GOHEUNG, South Jeolla Province -- South Korea successfully conducted the third launch of the homegrown Nuri rocket Thursday, as the satellite launch vehicle reached the targeted altitude and released satellites into orbit, marking another space milestone for the country.
“Following the success of the Nuri rocket’s second launch last year, today’s third launch affirmed the Nuri rocket’s flight capability and secured reliability. At the same time, it was a chance to reaffirm our potential in launch services, operating various satellites and space exploration,” said Lee Jong-ho, Minister of Science and ICT, in a press briefing.
The Nuri rocket completed the flight sequence as it reached an altitude of 550 kilometers at a speed of 7.6 kilometers per second in 783 seconds, or 13 minutes and 3 seconds, after blastoff from the country’s southern coast at 6:24 p.m.
Unlike the first and second launches, the Nuri rocket’s third mission carried the country’s second next-generation small satellite named NEXTSat-2 into orbit, along with seven other cube satellites.
The NEXTSat-2, developed by the Korea Advanced Institute of Science and Technology, will operate the homegrown synthetic aperture radar and observe space radiation. The state-run Korea Astronomy and Space Science Institute and three private companies -- Lumir, Justek and Kairo Space -- developed the cube satellites. Their missions include observing Earth, testing the waste-reduction technology in space and analyzing the changes of microplasma in space.
The Ministry of Science and ICT and the Korea Aerospace Research Institute confirmed that the rocket, also known as the Korea Satellite Launch Vehicle-II, ejected seven of the eight satellites it carried into orbit. Officials said more time is needed to verify if one of the four cube satellites developed by KASI was properly released.
The ministry will hold a press briefing to announce whether the eight satellites are working well in space at 11 a.m. on Friday.
“The most important thing for us and the main mission was for the Nuri rocket to enter the targeted orbit and release the NEXTSat-2 without a problem. Because those two objects were achieved, we consider (the Nuri rocket’s third launch) a success,” said Ko Jeong-hwan, the head of KARI’s KSLV-II project.
The third launch of the homegrown rocket was delayed from Wednesday to Thursday as a problem with the software communication occurred on the ground. The launch control committee decided to postpone the mission about three hours before the scheduled launch. The issue was a communication malfunction between computers that control the launch operation and the launch pad’s equipment. The helium valve of the umbilical cables connected to the rocket could not be operated automatically.
Once the officials became aware of the problem, engineers began to fix the malfunction on Wednesday afternoon. The repair process was completed a little after 5 a.m. on Thursday morning. The engineers carried out multiple tests to ensure the software’s automatic communication.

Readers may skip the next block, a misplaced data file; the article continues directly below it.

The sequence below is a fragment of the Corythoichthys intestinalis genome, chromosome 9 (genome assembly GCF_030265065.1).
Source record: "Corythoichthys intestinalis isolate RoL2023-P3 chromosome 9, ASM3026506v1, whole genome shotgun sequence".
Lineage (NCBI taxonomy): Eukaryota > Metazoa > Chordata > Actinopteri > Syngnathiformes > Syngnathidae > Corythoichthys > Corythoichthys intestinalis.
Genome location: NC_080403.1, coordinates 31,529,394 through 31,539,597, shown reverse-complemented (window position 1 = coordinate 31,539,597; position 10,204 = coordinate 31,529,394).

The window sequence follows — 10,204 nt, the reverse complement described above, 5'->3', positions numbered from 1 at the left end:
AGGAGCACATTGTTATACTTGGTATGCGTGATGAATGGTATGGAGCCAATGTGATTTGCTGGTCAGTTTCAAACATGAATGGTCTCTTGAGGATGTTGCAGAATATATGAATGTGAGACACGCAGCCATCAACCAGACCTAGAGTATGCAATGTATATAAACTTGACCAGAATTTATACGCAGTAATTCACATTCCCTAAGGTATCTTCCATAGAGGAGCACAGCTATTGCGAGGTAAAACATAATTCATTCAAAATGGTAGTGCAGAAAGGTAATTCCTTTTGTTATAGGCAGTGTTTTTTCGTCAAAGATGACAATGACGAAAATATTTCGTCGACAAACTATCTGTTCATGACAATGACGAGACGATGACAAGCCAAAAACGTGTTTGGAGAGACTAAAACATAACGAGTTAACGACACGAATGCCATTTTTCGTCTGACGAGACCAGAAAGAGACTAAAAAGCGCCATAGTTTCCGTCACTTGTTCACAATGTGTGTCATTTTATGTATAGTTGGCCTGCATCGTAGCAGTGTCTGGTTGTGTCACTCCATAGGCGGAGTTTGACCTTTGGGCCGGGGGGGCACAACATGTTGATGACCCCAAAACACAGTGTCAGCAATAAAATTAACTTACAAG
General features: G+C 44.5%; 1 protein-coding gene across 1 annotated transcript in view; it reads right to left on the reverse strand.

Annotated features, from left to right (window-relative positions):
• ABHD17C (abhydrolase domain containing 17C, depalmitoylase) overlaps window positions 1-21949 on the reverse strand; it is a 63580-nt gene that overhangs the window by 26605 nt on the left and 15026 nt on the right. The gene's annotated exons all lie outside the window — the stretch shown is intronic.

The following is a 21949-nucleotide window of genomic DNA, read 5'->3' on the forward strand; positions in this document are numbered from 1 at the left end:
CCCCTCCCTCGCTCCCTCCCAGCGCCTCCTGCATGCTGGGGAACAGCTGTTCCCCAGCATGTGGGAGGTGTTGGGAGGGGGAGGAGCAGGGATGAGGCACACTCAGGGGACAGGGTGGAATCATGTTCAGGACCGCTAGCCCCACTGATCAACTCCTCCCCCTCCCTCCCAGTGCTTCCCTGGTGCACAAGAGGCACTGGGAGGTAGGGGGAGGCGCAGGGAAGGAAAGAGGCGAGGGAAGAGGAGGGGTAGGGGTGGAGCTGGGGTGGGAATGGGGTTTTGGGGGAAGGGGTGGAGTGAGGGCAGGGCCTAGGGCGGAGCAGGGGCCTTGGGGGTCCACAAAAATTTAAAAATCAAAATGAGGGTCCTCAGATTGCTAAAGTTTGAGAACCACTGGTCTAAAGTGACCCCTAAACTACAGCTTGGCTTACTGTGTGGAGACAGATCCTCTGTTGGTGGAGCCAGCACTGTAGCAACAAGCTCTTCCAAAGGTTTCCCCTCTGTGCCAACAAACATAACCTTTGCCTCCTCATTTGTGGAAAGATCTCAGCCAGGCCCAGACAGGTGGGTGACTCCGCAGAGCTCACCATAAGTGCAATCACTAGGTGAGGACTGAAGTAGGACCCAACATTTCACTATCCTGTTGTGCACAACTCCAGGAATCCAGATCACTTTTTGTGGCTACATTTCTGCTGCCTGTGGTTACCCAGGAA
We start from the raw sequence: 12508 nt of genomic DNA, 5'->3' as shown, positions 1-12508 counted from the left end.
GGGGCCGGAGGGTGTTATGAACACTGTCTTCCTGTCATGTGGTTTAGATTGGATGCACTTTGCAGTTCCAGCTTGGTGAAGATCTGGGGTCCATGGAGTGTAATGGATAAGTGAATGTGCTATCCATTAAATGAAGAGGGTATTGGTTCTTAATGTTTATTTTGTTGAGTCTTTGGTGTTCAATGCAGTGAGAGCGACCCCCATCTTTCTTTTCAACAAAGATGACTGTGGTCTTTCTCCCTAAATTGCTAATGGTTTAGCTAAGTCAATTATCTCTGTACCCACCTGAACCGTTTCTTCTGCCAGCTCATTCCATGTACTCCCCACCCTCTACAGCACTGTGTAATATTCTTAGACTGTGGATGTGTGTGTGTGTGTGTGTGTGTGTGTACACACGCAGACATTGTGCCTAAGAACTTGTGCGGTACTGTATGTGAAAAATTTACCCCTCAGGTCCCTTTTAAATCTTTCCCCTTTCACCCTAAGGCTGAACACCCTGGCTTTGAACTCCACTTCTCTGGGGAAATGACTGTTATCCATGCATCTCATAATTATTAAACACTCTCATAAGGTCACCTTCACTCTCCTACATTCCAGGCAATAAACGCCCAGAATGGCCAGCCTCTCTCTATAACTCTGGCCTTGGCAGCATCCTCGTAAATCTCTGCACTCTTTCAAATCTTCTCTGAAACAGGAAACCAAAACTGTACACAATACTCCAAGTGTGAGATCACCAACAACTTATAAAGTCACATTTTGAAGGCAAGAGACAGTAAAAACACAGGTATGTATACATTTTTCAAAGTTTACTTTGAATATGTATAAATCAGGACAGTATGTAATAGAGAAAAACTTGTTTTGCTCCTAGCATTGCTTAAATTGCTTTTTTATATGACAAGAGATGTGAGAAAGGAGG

The Nuri rocket’s third launch marked the first time for a private system integration company to take part in the project.
Hanwha Aerospace, the space arm under South Korea’s seventh-largest conglomerate Hanwha Group, participated in the Nuri rocket’s third launch as the system integration company, reflecting the government’s intention to nurture the country’s space industry. KARI will continue to transfer the knowledge of assembling the Nuri rocket and launch operations to Hanwha Aerospace with three more launches through 2027.
“Despite Korea becoming the seventh space powerhouse, the gap between global space leaders and Korea remains large. The important thing is how we bridge that gap,” said Hanwha Aerospace CEO Son Jae-il.
“We think our country’s infrastructure, personnel and industry have to come together to go beyond borders. We will enhance our global competitiveness as one team.”
The Nuri rocket’s second launch in June last year made South Korea the seventh country in the world to have its own technology put a satellite weighing 1 metric ton or heavier into low-Earth orbit between altitudes of 600 and 800 kilometers. The other countries who have managed this feat are China, France, India, Japan, Russia and the US. Korea’s first attempt in October 2021 was unsuccessful, as it fell short of putting a dummy satellite into orbit.
“Just because we succeeded last time, it does not mean that we will succeed this time. With maximum checkups, we believe that it is a process to enhance the Nuri rocket’s reliability and safety. That’s also why we have the third, four, fifth and sixth launches,” First Vice Minister of Science and ICT Oh Tae-seog told reporters.
The Nuri rocket project, with a budget of 2 trillion won ($1.5 billion), began in 2010. The country’s previous rocket project -- the Korea Satellite Launch Vehicle-I, or the Naro rocket -- was successfully launched in January 2013, about 10 1/2 years after the project began in August 2002. The 500 billion won Naro project used Russia’s 170-ton engine for the first-stage rocket.